One of the things that I’ve tried to do over the last year is to forge stronger bonds with the writers of this community – both my physical community of the Twin Cities, as well as the tribes of cool writers who form little bands online. Because this work is hard, and because we need colleagues, and we need to blow off steam after work sometimes, and we need the support of caring co-workers.

And sometimes, someone needs to tell us about magical coffee shops. Because something needs to give us a little kick in the pants every once in a while. And  magical coffee shops are as good a kick as any.

Second Story!

Well, not that kind of story. It’s the Second Story Reading series at The Loft – a literary arts organization in Minneapolis. If anyone’s available, you should come. Phyllis Root is reading. Phyllis Root!

She’ll be reading from this book: http://www.boydsmillspress.com/media/hfc/bmp/coverimages/medium/978-1-59078-583-6.jpg Doesn’t it look marvelous! Don’t you want to purchase it instantly? Of course you do.

Though you may know her work already from this book: http://www.neatsolutions.com/Images/Products/JKL/kiss_the_cow.jpg

or this book: http://photo.goodreads.com/books/1179122658l/878261.jpg

or this book: http://ecx.images-amazon.com/images/I/51CQDV0G7HL._SL500_AA300_.jpg

In any case, I think she’s marvelous. I never knew she wrote a book for middle grade readers, and I’m excited to hear her read. You should come!

Here’s the details:

Second Story, the Loft’s reading series for writers of young adult and children’s literature, curated by Swati Avasthi and Heather Bouwman, presents authors Phyllis Root and Eileen Beha.

Eileen Beha spends summers vacationing on Prince Edward Island, where she has a cottage near the quaint village of Victoria-by-the-Sea. A former middle school principal, Eileen lives in Minneapolis, Minnesota, with her husband and two terriers, Tango and Louise. Tango: The Tale of an Island Dog (Bloomsbury, 2009) is her first book for middle grade readers.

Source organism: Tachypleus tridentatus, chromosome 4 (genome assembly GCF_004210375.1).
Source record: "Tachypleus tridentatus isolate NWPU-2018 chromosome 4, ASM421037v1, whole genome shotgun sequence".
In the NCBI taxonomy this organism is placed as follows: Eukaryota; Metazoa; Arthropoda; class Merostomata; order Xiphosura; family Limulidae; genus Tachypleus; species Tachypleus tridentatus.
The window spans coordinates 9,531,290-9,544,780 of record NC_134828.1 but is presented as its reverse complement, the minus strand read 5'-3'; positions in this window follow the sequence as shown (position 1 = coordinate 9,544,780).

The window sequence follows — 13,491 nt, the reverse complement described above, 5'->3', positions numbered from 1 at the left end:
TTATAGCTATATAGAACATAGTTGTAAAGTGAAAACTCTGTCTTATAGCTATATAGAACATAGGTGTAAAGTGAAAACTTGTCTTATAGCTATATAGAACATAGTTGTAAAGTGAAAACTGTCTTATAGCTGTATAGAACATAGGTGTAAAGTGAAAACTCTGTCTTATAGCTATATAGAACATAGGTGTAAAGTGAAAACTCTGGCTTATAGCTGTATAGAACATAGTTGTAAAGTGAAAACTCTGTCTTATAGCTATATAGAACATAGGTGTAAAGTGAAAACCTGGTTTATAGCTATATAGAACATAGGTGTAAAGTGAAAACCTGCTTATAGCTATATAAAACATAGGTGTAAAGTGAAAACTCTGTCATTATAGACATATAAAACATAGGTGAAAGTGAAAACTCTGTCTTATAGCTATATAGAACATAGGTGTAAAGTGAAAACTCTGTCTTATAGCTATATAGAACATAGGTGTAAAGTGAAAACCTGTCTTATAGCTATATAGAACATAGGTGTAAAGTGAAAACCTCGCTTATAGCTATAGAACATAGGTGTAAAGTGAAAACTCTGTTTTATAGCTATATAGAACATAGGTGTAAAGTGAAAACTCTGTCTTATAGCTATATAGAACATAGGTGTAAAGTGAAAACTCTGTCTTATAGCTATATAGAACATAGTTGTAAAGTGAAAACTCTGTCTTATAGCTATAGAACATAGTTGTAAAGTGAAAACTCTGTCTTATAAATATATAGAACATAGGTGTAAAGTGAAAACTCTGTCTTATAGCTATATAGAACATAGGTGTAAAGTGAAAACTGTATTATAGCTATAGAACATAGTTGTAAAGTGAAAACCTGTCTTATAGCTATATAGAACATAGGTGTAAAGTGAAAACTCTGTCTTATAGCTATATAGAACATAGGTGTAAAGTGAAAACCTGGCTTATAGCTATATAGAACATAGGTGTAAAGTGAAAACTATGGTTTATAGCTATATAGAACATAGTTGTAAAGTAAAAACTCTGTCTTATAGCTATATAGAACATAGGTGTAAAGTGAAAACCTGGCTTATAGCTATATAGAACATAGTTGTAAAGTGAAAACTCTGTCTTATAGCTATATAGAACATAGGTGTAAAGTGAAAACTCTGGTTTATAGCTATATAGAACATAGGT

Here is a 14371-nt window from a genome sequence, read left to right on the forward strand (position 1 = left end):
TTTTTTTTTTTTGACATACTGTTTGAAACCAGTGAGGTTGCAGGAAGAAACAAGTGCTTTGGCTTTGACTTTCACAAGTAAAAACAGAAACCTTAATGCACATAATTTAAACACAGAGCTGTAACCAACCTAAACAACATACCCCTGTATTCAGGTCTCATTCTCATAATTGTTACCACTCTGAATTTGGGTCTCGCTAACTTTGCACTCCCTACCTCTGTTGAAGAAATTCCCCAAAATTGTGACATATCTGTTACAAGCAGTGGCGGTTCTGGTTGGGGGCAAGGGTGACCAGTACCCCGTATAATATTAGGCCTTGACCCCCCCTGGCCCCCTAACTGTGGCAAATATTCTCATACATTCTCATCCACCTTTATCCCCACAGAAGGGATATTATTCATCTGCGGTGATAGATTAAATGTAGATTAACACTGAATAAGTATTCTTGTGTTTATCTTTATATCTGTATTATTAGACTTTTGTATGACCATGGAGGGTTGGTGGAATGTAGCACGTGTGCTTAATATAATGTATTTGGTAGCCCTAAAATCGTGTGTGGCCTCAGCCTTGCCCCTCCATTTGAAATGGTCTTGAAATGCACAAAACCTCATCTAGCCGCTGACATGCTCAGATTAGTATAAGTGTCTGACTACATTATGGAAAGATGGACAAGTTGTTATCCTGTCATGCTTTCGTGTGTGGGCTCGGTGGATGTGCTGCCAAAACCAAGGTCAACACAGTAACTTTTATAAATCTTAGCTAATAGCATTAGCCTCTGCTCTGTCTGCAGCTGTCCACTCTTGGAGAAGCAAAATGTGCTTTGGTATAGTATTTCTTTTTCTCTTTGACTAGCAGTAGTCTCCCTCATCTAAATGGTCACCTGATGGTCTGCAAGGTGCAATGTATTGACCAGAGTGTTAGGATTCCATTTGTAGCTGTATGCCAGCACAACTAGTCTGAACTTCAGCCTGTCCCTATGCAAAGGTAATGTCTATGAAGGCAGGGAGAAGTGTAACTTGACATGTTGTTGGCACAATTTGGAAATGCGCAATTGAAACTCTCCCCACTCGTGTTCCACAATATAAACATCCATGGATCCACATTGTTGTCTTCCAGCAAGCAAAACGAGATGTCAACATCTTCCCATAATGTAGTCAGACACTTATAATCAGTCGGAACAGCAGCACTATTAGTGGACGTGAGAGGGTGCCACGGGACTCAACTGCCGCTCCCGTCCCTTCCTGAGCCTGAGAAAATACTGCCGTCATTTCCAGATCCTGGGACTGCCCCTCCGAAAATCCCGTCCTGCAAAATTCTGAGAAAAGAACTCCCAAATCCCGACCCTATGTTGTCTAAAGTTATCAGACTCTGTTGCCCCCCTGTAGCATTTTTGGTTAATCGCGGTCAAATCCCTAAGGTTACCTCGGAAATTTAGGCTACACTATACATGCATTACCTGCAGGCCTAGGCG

Phyllis Root has been writing for children for thirty years and has published over forty books, including picture books, middle grade novels and non-fiction, including Big Momma Makes the World, which won the Boston Globe Horn Book Award.  She teaches in the Hamline University Master of Fine Arts in Writing for Children and Young Adults program.

Recent books include Big Belching Bog and Lilly and the Pirates

Target Performance Hall
Open Book
1011 Washington Avenue South
Minneapolis MN 55415

The Loft Children’s and Young Adult Literature Conference

Thanks to everyone who was so kind as to come to my Magic and Fantasy class at the Loft yesterday. I seriously thought I’d only have two students, and was woefully unprepared for the number of folks who came. Actually, I was woefully un-prepared in general. Or, maybe overprepared. A one hour class is a weird time period, in my opinion, and was inadequate to be able to accomplish the things that I wanted to accomplish. Still, I hope I was marginally helpful. Over the next few days, I’ll be posting the writing exercises as well as some of the further reading that didn’t make it into the actual class due to time constraints.

I’m off to my kids’ piano recital right now, where I am sure to glow and beam with maternal pride, happiness and joy. Happy Sunday everyone!